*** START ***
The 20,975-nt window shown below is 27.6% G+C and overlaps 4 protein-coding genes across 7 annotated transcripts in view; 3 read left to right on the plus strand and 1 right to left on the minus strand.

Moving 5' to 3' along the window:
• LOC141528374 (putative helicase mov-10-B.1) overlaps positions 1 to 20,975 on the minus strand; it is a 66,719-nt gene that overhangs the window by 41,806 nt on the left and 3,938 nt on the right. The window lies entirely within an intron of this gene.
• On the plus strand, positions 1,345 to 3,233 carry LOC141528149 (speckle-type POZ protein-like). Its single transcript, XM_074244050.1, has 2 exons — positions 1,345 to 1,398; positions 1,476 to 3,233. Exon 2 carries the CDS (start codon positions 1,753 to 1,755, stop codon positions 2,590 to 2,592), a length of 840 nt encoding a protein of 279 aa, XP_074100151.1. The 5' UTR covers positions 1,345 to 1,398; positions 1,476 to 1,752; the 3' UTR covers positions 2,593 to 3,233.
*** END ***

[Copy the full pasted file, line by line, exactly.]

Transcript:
The 20,975-nt window shown below is 27.6% G+C and overlaps 4 protein-coding genes across 7 annotated transcripts in view; 3 read left to right on the plus strand and 1 right to left on the minus strand.

Moving 5' to 3' along the window:
• LOC141528374 (putative helicase mov-10-B.1) overlaps positions 1 to 20,975 on the minus strand; it is a 66,719-nt gene that overhangs the window by 41,806 nt on the left and 3,938 nt on the right. The window lies entirely within an intron of this gene.
• On the plus strand, positions 1,345 to 3,233 carry LOC141528149 (speckle-type POZ protein-like). Its single transcript, XM_074244050.1, has 2 exons — positions 1,345 to 1,398; positions 1,476 to 3,233. Exon 2 carries the CDS (start codon positions 1,753 to 1,755, stop codon positions 2,590 to 2,592), a length of 840 nt encoding a protein of 279 aa, XP_074100151.1. The 5' UTR covers positions 1,345 to 1,398; positions 1,476 to 1,752; the 3' UTR covers positions 2,593 to 3,233.